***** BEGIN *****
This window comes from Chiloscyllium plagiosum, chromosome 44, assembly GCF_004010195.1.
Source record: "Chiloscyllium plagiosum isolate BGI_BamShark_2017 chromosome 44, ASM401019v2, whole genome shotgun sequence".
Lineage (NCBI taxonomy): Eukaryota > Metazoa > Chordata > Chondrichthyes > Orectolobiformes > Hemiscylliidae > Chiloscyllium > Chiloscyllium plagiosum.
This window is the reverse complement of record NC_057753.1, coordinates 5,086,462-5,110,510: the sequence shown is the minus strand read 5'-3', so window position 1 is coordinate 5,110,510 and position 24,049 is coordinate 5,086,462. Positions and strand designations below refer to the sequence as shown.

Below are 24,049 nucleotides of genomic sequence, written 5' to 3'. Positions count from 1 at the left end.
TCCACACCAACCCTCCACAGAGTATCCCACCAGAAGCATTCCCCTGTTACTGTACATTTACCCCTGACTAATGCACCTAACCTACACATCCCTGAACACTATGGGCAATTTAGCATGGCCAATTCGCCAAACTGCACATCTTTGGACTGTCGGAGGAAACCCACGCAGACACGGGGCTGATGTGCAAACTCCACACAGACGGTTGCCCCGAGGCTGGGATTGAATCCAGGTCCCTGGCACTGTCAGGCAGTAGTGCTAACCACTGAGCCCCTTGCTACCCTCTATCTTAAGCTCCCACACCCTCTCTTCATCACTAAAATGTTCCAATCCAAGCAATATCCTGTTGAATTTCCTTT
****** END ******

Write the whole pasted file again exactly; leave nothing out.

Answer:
This window comes from Chiloscyllium plagiosum, chromosome 44, assembly GCF_004010195.1.
Source record: "Chiloscyllium plagiosum isolate BGI_BamShark_2017 chromosome 44, ASM401019v2, whole genome shotgun sequence".
Lineage (NCBI taxonomy): Eukaryota > Metazoa > Chordata > Chondrichthyes > Orectolobiformes > Hemiscylliidae > Chiloscyllium > Chiloscyllium plagiosum.
This window is the reverse complement of record NC_057753.1, coordinates 5,086,462-5,110,510: the sequence shown is the minus strand read 5'-3', so window position 1 is coordinate 5,110,510 and position 24,049 is coordinate 5,086,462. Positions and strand designations below refer to the sequence as shown.

Below are 24,049 nucleotides of genomic sequence, written 5' to 3'. Positions count from 1 at the left end.
TCCACACCAACCCTCCACAGAGTATCCCACCAGAAGCATTCCCCTGTTACTGTACATTTACCCCTGACTAATGCACCTAACCTACACATCCCTGAACACTATGGGCAATTTAGCATGGCCAATTCGCCAAACTGCACATCTTTGGACTGTCGGAGGAAACCCACGCAGACACGGGGCTGATGTGCAAACTCCACACAGACGGTTGCCCCGAGGCTGGGATTGAATCCAGGTCCCTGGCACTGTCAGGCAGTAGTGCTAACCACTGAGCCCCTTGCTACCCTCTATCTTAAGCTCCCACACCCTCTCTTCATCACTAAAATGTTCCAATCCAAGCAATATCCTGTTGAATTTCCTTT